Monday, March 28, 2011

Make Good Choices

The oldest boy's pretty well settled on the University of Miami. It meets the dual criteria of having a highly ranked physical therapy program and being far away from the rest of the family. He's been offered a nice scholarship too, so I can neither blame him nor complain.

That still leaves the question of how he's going to get there in August. I suggested the family take him down, make a vacation out of it.

"That sounds awful," he said. "Do you know how many miles it is?"

"You'll make us look at buildings!" howled his youngest brother. "You always make us look at buildings!"

"It'll be fun," I said. "We'll go to the beach. See a Marlins game."

"I think it's a great idea," said the middle boy.

"Why?" I asked suspiciously. He hasn't agreed to anything since he became a teenager.

"Because I'll get to stay home alone."

"No you won't," I told him. "We'd all go."

"That's stupid," he said. "I'd just irritate you."

"Good point," I conceded. "But you're not staying home by yourself for ten days."

"Why not? You could just leave me $300 and I'd be fine."

"$300? Where did you come up with that number? Never mind, it doesn't matter. You're not staying home."

A couple of weeks ago I went away for a long weekend with a friend. Coming out of a show, I turned on my cell phone to find a text message from the middle boy.

"Coach says he thinks I broke my hand."

As the Lovely Bride was at work and unreachable, I ended up coordinating a trip to the emergency room from 1,500 miles away. My friend and neighbor E. brought him in, after trying to liven things up by offering to take him to the county hospital downtown instead of the nearby suburban hospital. "Come on," he said when I objected. "There's all kinds of interesting things happening there at 1:30 on a Saturday morning."

"That was an accident," said the middle kid when I finished reminding him.

"First, contrary to your claims, the coach tells me he doesn't think it broke when you got slide tackled. He thinks it broke because you were playing goalie without gloves and you punched the ground when you let one get by."

"That couldn't do it."

"Really? Punching turf laid down on a concrete floor couldn't break your hand? Good to know, Dr. Science."

"I didn't punch it that hard," he muttered.

"Second," I continued, "we have a high deductible insurance plan."

"What does that mean?"

"It means your cast is made out of my money."

"You have lots of money," he said.

"Are you trying to kill me?" I asked. He offered a noncommittal look and shrugged.

"Besides, it doesn't matter. If we go, you go."

"It's going to suck," he said.

"Probably. Most things do. If it does, it'll be good practice for the rest of your life. Besides, it should help you start thinking about where you want to go to college."

"I don't want to go to college."

"Of course not," I said. "It's much easier to wait for money to fall from the sky."

"You always say it's not all about money."

"That's true," I acknowledged. "But it is about choices and you want to have as many as possible. Right now you're making the choice to aggravate me. In a couple of years you might want to make the choice to go to college."

"I won't get as many scholarships as my brother," he said.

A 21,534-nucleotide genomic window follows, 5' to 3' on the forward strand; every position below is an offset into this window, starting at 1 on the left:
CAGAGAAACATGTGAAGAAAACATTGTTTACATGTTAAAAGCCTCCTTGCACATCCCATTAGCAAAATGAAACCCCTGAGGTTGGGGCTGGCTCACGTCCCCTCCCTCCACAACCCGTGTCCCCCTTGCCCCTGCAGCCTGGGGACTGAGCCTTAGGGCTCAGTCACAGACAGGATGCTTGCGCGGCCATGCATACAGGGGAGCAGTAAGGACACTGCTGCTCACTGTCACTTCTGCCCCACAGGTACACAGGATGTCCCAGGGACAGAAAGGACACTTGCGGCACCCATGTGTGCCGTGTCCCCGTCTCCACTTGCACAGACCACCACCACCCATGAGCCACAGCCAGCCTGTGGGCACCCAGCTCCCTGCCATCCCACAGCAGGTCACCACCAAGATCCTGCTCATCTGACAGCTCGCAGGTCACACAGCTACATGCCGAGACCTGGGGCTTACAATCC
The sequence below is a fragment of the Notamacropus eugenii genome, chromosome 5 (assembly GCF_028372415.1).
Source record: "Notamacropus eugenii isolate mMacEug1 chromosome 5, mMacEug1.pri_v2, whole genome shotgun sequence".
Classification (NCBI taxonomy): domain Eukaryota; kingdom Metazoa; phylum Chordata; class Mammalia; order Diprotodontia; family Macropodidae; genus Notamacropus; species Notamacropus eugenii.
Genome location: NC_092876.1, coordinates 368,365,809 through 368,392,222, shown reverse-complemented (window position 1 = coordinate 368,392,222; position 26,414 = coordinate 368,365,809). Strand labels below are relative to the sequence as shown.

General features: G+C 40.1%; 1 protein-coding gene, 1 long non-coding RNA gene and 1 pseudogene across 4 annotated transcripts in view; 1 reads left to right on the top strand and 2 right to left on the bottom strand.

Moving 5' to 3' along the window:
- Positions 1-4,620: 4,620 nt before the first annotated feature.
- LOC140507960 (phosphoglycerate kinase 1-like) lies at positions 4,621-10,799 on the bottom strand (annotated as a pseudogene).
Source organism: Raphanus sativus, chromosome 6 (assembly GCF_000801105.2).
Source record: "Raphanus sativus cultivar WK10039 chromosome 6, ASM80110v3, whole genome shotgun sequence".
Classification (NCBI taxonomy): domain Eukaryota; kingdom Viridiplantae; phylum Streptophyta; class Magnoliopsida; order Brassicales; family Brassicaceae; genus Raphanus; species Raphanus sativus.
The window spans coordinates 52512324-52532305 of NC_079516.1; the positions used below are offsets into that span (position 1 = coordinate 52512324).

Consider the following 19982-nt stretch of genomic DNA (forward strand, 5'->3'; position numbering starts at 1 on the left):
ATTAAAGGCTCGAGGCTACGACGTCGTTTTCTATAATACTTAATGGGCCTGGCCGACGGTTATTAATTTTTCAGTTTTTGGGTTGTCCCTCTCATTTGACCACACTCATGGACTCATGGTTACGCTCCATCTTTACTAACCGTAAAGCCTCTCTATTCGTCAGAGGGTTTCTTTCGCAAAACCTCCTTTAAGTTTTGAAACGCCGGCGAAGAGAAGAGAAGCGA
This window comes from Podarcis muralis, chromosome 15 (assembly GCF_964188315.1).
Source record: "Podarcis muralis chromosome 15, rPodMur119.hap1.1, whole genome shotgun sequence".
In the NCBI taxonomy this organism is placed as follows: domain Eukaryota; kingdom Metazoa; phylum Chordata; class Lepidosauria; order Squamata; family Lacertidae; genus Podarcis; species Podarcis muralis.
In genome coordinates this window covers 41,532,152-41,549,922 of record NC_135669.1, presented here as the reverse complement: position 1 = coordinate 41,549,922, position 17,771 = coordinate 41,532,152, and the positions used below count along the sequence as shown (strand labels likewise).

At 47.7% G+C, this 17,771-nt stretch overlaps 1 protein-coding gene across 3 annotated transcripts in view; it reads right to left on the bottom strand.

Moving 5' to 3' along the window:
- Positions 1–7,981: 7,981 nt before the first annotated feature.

"Maybe. If you work as hard in school as he has, you can do just as well."

"I wish I'd been born first. Then I could have set the bar lower."

"Wow," I said. "I've really done a horrible job of raising you, haven't I?"

"Pretty much," he said. "So can I stay home alone?"


"Then I really don't have choices, do I?"

"You never stop, do you?" I asked him.

"Nope," he said proudly.

"It's going to be a long drive," I said.

"It's your choice," he said.

Friday, March 25, 2011

The Joy Of Children

"I need a loaf of bread," my youngest demanded. "And some butter."

"It's 9:30 on a Wednesday night," I replied. "Go to bed."

"I need them," he repeated. "Jelly too, if we have any."

"Are you on crack?" I asked him.

"See, you don't care how I do in school," he said.

In the old days, I would have poured myself a drink. Now that the cardiologist has tightened the screws, I have to navigate life on my own. It's not pretty.

"What is he talking about?" I asked the Lovely Bride. She shrugged without looking up from her magazine.

"Do you know?" I asked the dog, who responded by gnawing on my hand.

"I need it for class," said the boy.


"For class. Tomorrow. I need to bring bread and butter. And maybe jelly, I don't have to bring that, but I can if we have some."

"What the hell kind of class is this?" I asked. "Are they teaching you how to make toast?"

He rolled his eyes. "It's called 'Investigations.'"

"Somebody should investigate what the school's doing with my tax dollars," I said. The Lovely Bride concentrated harder on the magazine. She knows how I get.

"So can I have some bread?" said the boy.

"What if we don't have any?"

"Then you'll have to go to the store."

"It's 9:30 at night! Why didn't you ask before?"

"I just thought of it. I was busy."

"You were watching a basketball game on TV."

"I know. I said I was busy."

"For the love of God," I muttered.

"I thought you didn't believe in God," the middle boy interjected.

"I believe in shutting my piehole if I don't have anything useful to say," I explained. "Maybe you should try that."

"Mom, Dad's being rude again," the middle kid yelled. The Lovely Bride continued to read.

Opening the freezer, I found three-quarters of a loaf. "Will this work?" I asked.

"I guess," said the youngest.

I handed him some butter too. And a jar of preserves.

"This isn't jelly," he said, looking at the preserves.

"Close enough, Julia Child," I said.

"Who's that?" he asked.

"A nice lady who would have baked you into gingerbread."

He curled his lip at me. "Good night, Mom," he said.

"Good night," said the Lovely Bride, looking up and smiling at him.

Friday, March 4, 2011